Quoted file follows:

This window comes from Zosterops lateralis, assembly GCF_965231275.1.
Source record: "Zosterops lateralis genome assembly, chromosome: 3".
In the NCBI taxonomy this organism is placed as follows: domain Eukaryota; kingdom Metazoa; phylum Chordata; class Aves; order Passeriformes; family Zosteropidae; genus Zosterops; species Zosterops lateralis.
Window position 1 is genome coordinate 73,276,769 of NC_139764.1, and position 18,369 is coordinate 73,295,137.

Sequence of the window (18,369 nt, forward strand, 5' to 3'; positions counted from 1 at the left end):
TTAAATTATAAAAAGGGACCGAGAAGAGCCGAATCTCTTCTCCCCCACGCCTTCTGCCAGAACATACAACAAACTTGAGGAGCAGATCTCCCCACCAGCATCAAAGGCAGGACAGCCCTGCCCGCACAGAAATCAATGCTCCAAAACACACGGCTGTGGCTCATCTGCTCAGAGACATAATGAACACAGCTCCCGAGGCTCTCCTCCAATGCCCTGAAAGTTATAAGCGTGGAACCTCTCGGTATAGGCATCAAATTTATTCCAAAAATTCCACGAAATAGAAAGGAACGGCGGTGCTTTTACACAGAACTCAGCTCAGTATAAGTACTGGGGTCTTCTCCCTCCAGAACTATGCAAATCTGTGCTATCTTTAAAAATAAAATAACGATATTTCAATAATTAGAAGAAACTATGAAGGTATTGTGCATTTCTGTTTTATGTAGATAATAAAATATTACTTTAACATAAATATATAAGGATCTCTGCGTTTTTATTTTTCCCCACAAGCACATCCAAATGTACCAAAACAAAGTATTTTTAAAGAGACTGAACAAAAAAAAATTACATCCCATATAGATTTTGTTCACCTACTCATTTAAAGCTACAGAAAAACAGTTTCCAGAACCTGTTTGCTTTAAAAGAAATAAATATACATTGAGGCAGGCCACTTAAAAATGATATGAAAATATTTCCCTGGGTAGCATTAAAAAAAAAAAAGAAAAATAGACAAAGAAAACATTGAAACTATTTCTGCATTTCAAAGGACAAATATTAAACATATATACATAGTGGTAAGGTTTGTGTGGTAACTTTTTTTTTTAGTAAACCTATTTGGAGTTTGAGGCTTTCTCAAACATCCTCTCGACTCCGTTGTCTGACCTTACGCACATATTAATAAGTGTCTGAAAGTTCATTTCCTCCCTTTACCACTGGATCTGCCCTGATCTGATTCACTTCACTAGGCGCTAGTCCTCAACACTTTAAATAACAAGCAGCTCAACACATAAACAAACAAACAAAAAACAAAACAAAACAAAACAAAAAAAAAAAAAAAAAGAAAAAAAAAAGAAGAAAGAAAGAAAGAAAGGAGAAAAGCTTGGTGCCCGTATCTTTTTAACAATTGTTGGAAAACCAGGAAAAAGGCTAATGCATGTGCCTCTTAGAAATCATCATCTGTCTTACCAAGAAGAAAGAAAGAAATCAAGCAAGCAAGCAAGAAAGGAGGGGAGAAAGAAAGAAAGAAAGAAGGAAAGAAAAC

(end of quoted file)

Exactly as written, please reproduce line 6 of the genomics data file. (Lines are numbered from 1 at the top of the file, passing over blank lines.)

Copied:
TTAAATTATAAAAAGGGACCGAGAAGAGCCGAATCTCTTCTCCCCCACGCCTTCTGCCAGAACATACAACAAACTTGAGGAGCAGATCTCCCCACCAGCATCAAAGGCAGGACAGCCCTGCCCGCACAGAAATCAATGCTCCAAAACACACGGCTGTGGCTCATCTGCTCAGAGACATAATGAACACAGCTCCCGAGGCTCTCCTCCAATGCCCTGAAAGTTATAAGCGTGGAACCTCTCGGTATAGGCATCAAATTTATTCCAAAAATTCCACGAAATAGAAAGGAACGGCGGTGCTTTTACACAGAACTCAGCTCAGTATAAGTACTGGGGTCTTCTCCCTCCAGAACTATGCAAATCTGTGCTATCTTTAAAAATAAAATAACGATATTTCAATAATTAGAAGAAACTATGAAGGTATTGTGCATTTCTGTTTTATGTAGATAATAAAATATTACTTTAACATAAATATATAAGGATCTCTGCGTTTTTATTTTTCCCCACAAGCACATCCAAATGTACCAAAACAAAGTATTTTTAAAGAGACTGAACAAAAAAAAATTACATCCCATATAGATTTTGTTCACCTACTCATTTAAAGCTACAGAAAAACAGTTTCCAGAACCTGTTTGCTTTAAAAGAAATAAATATACATTGAGGCAGGCCACTTAAAAATGATATGAAAATATTTCCCTGGGTAGCATTAAAAAAAAAAAAGAAAAATAGACAAAGAAAACATTGAAACTATTTCTGCATTTCAAAGGACAAATATTAAACATATATACATAGTGGTAAGGTTTGTGTGGTAACTTTTTTTTTTAGTAAACCTATTTGGAGTTTGAGGCTTTCTCAAACATCCTCTCGACTCCGTTGTCTGACCTTACGCACATATTAATAAGTGTCTGAAAGTTCATTTCCTCCCTTTACCACTGGATCTGCCCTGATCTGATTCACTTCACTAGGCGCTAGTCCTCAACACTTTAAATAACAAGCAGCTCAACACATAAACAAACAAACAAAAAACAAAACAAAACAAAACAAAAAAAAAAAAAAAAAGAAAAAAAAAAGAAGAAAGAAAGAAAGAAAGGAGAAAAGCTTGGTGCCCGTATCTTTTTAACAATTGTTGGAAAACCAGGAAAAAGGCTAATGCATGTGCCTCTTAGAAATCATCATCTGTCTTACCAAGAAGAAAGAAAGAAATCAAGCAAGCAAGCAAGAAAGGAGGGGAGAAAGAAAGAAAGAAAGAAGGAAAGAAAAC